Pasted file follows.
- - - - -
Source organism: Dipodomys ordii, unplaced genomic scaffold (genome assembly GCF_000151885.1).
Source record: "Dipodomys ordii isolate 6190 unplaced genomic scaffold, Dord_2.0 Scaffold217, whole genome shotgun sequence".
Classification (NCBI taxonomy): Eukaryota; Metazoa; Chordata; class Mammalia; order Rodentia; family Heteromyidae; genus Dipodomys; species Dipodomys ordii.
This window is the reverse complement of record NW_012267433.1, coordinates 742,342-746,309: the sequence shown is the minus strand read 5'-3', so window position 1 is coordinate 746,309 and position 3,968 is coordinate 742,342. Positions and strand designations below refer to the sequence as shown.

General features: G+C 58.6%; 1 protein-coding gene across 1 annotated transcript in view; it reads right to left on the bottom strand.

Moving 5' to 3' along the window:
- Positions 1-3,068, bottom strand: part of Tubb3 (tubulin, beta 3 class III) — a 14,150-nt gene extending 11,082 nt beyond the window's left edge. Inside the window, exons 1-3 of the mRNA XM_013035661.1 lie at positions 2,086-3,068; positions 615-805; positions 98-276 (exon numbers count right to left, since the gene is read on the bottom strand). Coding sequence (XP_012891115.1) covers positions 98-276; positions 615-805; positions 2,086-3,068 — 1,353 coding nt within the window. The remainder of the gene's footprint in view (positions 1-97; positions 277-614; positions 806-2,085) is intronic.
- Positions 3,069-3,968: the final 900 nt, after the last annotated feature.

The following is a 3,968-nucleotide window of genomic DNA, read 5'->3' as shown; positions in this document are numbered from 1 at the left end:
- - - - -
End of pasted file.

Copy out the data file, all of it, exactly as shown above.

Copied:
Source organism: Dipodomys ordii, unplaced genomic scaffold (genome assembly GCF_000151885.1).
Source record: "Dipodomys ordii isolate 6190 unplaced genomic scaffold, Dord_2.0 Scaffold217, whole genome shotgun sequence".
Classification (NCBI taxonomy): Eukaryota; Metazoa; Chordata; class Mammalia; order Rodentia; family Heteromyidae; genus Dipodomys; species Dipodomys ordii.
This window is the reverse complement of record NW_012267433.1, coordinates 742,342-746,309: the sequence shown is the minus strand read 5'-3', so window position 1 is coordinate 746,309 and position 3,968 is coordinate 742,342. Positions and strand designations below refer to the sequence as shown.

General features: G+C 58.6%; 1 protein-coding gene across 1 annotated transcript in view; it reads right to left on the bottom strand.

Moving 5' to 3' along the window:
- Positions 1-3,068, bottom strand: part of Tubb3 (tubulin, beta 3 class III) — a 14,150-nt gene extending 11,082 nt beyond the window's left edge. Inside the window, exons 1-3 of the mRNA XM_013035661.1 lie at positions 2,086-3,068; positions 615-805; positions 98-276 (exon numbers count right to left, since the gene is read on the bottom strand). Coding sequence (XP_012891115.1) covers positions 98-276; positions 615-805; positions 2,086-3,068 — 1,353 coding nt within the window. The remainder of the gene's footprint in view (positions 1-97; positions 277-614; positions 806-2,085) is intronic.
- Positions 3,069-3,968: the final 900 nt, after the last annotated feature.

The following is a 3,968-nucleotide window of genomic DNA, read 5'->3' as shown; positions in this document are numbered from 1 at the left end: